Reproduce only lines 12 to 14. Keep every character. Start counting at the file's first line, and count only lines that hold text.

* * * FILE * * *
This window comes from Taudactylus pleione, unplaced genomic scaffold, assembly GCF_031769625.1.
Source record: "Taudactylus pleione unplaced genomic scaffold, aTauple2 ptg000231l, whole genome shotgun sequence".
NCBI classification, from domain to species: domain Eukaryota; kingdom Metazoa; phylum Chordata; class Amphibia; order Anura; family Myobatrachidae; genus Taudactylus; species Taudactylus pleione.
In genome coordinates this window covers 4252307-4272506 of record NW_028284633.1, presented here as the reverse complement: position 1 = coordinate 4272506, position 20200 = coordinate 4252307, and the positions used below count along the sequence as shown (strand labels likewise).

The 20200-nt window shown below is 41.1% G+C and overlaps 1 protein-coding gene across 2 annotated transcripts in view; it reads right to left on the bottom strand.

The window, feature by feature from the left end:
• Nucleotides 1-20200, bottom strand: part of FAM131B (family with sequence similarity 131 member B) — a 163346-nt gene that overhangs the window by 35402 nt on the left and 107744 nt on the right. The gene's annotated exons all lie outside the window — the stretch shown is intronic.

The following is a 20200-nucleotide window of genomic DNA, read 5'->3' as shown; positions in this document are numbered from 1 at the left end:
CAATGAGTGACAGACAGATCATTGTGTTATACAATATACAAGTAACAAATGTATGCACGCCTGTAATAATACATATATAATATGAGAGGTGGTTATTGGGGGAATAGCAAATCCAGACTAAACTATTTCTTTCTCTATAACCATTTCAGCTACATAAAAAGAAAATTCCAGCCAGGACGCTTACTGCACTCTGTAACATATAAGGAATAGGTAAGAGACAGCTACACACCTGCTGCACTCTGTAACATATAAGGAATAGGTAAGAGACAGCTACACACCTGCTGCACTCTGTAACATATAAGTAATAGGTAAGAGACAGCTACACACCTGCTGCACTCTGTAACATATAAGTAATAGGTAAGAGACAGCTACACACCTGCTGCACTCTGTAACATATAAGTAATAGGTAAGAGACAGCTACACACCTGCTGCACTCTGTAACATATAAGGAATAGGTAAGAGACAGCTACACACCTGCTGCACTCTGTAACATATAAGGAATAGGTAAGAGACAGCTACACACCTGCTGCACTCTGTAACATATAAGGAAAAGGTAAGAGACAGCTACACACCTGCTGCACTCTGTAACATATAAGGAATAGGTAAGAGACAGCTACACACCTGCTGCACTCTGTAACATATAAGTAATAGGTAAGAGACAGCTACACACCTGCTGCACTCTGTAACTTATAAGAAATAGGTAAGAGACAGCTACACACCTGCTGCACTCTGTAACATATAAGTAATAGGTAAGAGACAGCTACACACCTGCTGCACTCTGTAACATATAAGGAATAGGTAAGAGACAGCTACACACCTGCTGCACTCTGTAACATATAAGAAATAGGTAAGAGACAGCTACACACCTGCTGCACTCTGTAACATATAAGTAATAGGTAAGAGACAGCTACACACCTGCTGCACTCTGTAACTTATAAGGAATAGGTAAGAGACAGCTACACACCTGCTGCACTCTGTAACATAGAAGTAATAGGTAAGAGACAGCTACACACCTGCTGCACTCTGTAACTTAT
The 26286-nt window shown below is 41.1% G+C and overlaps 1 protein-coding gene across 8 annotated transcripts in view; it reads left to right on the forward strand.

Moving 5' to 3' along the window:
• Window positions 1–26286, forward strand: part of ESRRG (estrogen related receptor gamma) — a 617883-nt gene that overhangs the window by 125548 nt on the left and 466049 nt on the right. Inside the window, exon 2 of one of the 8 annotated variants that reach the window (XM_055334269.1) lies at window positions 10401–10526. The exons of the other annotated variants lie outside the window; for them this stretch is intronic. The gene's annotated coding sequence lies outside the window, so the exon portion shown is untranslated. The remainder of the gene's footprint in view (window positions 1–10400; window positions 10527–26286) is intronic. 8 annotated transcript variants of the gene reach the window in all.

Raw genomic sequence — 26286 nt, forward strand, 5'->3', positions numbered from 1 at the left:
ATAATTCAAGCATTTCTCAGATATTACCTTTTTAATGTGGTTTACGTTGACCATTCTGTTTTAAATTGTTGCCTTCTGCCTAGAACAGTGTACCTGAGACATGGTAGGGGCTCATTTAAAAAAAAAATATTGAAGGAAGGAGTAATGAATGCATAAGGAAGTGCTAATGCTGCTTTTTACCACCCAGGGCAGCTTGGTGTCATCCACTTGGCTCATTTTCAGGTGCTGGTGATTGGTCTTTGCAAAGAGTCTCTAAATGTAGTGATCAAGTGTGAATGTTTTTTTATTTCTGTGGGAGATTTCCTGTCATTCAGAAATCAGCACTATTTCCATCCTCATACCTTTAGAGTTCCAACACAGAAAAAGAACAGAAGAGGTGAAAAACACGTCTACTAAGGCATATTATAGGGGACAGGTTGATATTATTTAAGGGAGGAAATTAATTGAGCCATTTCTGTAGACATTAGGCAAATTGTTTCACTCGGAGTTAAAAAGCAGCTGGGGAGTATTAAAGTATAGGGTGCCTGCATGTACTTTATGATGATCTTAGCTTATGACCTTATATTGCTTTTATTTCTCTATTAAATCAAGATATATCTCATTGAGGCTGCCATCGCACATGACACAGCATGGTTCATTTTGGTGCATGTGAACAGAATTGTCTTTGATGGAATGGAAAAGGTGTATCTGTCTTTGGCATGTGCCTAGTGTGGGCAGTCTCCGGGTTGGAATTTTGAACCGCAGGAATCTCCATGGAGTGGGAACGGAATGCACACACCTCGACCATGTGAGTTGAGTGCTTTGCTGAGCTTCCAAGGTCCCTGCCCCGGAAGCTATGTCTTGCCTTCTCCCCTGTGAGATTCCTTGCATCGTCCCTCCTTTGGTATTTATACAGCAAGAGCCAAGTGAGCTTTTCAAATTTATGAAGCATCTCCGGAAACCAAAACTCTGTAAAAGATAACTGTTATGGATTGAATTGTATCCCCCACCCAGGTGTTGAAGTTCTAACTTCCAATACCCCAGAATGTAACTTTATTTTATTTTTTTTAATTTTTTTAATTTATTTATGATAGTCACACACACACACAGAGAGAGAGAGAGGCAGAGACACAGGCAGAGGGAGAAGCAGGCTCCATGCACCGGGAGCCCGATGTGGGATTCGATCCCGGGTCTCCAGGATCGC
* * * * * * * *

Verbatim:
• Window positions 1–26286, forward strand: part of ESRRG (estrogen related receptor gamma) — a 617883-nt gene that overhangs the window by 125548 nt on the left and 466049 nt on the right. Inside the window, exon 2 of one of the 8 annotated variants that reach the window (XM_055334269.1) lies at window positions 10401–10526. The exons of the other annotated variants lie outside the window; for them this stretch is intronic. The gene's annotated coding sequence lies outside the window, so the exon portion shown is untranslated. The remainder of the gene's footprint in view (window positions 1–10400; window positions 10527–26286) is intronic. 8 annotated transcript variants of the gene reach the window in all.

Raw genomic sequence — 26286 nt, forward strand, 5'->3', positions numbered from 1 at the left:
ATAATTCAAGCATTTCTCAGATATTACCTTTTTAATGTGGTTTACGTTGACCATTCTGTTTTAAATTGTTGCCTTCTGCCTAGAACAGTGTACCTGAGACATGGTAGGGGCTCATTTAAAAAAAAAATATTGAAGGAAGGAGTAATGAATGCATAAGGAAGTGCTAATGCTGCTTTTTACCACCCAGGGCAGCTTGGTGTCATCCACTTGGCTCATTTTCAGGTGCTGGTGATTGGTCTTTGCAAAGAGTCTCTAAATGTAGTGATCAAGTGTGAATGTTTTTTTATTTCTGTGGGAGATTTCCTGTCATTCAGAAATCAGCACTATTTCCATCCTCATACCTTTAGAGTTCCAACACAGAAAAAGAACAGAAGAGGTGAAAAACACGTCTACTAAGGCATATTATAGGGGACAGGTTGATATTATTTAAGGGAGGAAATTAATTGAGCCATTTCTGTAGACATTAGGCAAATTGTTTCACTCGGAGTTAAAAAGCAGCTGGGGAGTATTAAAGTATAGGGTGCCTGCATGTACTTTATGATGATCTTAGCTTATGACCTTATATTGCTTTTATTTCTCTATTAAATCAAGATATATCTCATTGAGGCTGCCATCGCACATGACACAGCATGGTTCATTTTGGTGCATGTGAACAGAATTGTCTTTGATGGAATGGAAAAGGTGTATCTGTCTTTGGCATGTGCCTAGTGTGGGCAGTCTCCGGGTTGGAATTTTGAACCGCAGGAATCTCCATGGAGTGGGAACGGAATGCACACACCTCGACCATGTGAGTTGAGTGCTTTGCTGAGCTTCCAAGGTCCCTGCCCCGGAAGCTATGTCTTGCCTTCTCCCCTGTGAGATTCCTTGCATCGTCCCTCCTTTGGTATTTATACAGCAAGAGCCAAGTGAGCTTTTCAAATTTATGAAGCATCTCCGGAAACCAAAACTCTGTAAAAGATAACTGTTATGGATTGAATTGTATCCCCCACCCAGGTGTTGAAGTTCTAACTTCCAATACCCCAGAATGTAACTTTATTTTATTTTTTTTAATTTTTTTAATTTATTTATGATAGTCACACACACACACAGAGAGAGAGAGAGGCAGAGACACAGGCAGAGGGAGAAGCAGGCTCCATGCACCGGGAGCCCGATGTGGGATTCGATCCCGGGTCTCCAGGATCGC